The latest action by the pilots is the latest in as many weeks. Just two weeks ago the pilots went on an impromptu strike action forcing the airlines management into calling a crisis meeting. Although the pilots later went back to work, they openly defied their bosses call for them to resume work in front o stranded passengers.
On Friday the legion of pilots who came to work ready to do duty could be seen milling in the Air Zimbabwe airport headquarters car park.
When approached for a comment they refused to comment referring all questions to the company management.
Air Zimbabwe Chief Executive Officer, Innocent Mavhunga said he was out of the country and could not comment on what was happening at the airline.
The airline’s chairperson, Jonathan Kadzura, who two weeks ago threatened to take unspecified action against the pilots over the impromptu strike actions could not reached for a comment.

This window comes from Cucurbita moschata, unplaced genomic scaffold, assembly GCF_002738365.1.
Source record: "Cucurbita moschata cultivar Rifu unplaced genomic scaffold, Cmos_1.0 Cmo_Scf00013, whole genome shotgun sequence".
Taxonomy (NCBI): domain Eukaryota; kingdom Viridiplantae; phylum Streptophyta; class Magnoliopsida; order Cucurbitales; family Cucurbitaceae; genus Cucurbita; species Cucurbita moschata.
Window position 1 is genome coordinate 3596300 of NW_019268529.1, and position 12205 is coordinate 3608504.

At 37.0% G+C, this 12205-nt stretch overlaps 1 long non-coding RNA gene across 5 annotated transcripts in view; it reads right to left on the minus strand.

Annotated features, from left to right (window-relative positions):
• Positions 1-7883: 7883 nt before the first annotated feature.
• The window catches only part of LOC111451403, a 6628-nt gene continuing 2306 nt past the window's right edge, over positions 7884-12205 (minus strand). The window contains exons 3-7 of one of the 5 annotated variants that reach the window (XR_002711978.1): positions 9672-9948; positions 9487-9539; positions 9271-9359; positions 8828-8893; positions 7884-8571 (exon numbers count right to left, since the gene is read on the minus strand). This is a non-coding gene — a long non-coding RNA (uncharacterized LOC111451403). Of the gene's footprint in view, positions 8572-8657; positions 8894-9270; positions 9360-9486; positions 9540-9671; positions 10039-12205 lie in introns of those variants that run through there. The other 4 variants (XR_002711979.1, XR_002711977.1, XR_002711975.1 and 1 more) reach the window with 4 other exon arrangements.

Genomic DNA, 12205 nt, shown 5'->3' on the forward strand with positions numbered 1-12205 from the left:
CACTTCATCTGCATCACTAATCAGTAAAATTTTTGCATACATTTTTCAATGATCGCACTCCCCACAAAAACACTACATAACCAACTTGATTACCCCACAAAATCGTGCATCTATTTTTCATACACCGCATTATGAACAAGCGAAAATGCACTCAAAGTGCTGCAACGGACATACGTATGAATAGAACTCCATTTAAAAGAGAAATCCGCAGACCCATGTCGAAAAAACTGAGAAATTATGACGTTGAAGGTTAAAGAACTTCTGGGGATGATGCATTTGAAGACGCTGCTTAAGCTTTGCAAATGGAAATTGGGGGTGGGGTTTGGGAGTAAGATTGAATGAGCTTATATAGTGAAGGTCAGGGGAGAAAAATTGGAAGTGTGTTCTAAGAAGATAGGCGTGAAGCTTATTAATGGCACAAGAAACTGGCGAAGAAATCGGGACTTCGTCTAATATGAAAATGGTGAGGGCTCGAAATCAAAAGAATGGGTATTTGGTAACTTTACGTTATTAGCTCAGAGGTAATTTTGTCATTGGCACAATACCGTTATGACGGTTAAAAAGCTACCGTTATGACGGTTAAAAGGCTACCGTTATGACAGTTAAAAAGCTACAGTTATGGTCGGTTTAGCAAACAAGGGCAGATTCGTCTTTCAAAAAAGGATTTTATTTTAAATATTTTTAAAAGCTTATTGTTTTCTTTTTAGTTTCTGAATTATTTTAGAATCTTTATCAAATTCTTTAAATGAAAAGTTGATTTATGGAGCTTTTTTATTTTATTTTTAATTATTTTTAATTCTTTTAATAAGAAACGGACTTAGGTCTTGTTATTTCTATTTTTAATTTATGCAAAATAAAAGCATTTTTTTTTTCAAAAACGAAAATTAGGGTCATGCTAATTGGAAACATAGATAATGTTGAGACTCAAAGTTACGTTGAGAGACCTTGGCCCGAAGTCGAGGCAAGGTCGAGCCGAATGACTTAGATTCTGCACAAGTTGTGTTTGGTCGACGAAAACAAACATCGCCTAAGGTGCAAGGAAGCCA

Air Zimbabwe’s hotline usually used by the public to book flights was not being answered when Radio VOP made several calls to enquire about the strike action.
Sources at Air Zimbabwe said the about 40 pilots working for the government’s airline, are grossly underpaid. Their salaries despite being the lowest in the region never came on time since the economic crisis in 2008. The airline is also saddled with a US$60 million dollar debt which according to the Minister of Transport, Nicholas Goche, has proved to be the Achilles hill in the airline’s quest to attract a foreign investor.
Air Zimbabwe has aging aircraft including two Boeing 767 passenger jets, three Boeings’ 737, which were recently suspended after they were adjudged to be past their designed service life and one small Chinese plane for the domestic routes and to Johannesburg.
Air Zimbabwe has an impeccable safety record but has, like every other government company or agency, been short of money for the last decade.
Years of mismanagement and aircraft commandeering by President Robert Mugabe has also compounded the problem.